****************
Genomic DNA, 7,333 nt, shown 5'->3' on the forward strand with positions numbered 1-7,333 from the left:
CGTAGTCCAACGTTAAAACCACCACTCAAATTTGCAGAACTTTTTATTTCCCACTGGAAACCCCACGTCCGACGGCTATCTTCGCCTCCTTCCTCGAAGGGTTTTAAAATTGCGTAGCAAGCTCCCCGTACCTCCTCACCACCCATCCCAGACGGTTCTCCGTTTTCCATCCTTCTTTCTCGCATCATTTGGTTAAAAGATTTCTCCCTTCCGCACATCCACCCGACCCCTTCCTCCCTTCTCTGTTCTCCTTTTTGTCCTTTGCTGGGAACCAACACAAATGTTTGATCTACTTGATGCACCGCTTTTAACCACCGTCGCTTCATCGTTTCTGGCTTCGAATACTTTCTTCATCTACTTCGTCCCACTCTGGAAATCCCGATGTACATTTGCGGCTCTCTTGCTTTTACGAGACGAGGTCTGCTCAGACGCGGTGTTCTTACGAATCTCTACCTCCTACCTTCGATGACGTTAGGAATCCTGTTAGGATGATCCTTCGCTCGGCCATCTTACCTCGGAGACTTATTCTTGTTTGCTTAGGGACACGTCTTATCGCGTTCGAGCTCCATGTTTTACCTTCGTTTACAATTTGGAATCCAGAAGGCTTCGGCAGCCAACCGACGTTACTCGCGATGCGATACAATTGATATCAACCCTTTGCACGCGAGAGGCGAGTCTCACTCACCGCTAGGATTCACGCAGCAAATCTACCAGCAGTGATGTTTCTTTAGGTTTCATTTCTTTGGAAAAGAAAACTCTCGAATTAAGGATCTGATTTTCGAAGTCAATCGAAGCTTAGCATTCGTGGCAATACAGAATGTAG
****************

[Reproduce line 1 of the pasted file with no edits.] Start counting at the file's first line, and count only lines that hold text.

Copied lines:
Genomic DNA, 7,333 nt, shown 5'->3' on the forward strand with positions numbered 1-7,333 from the left: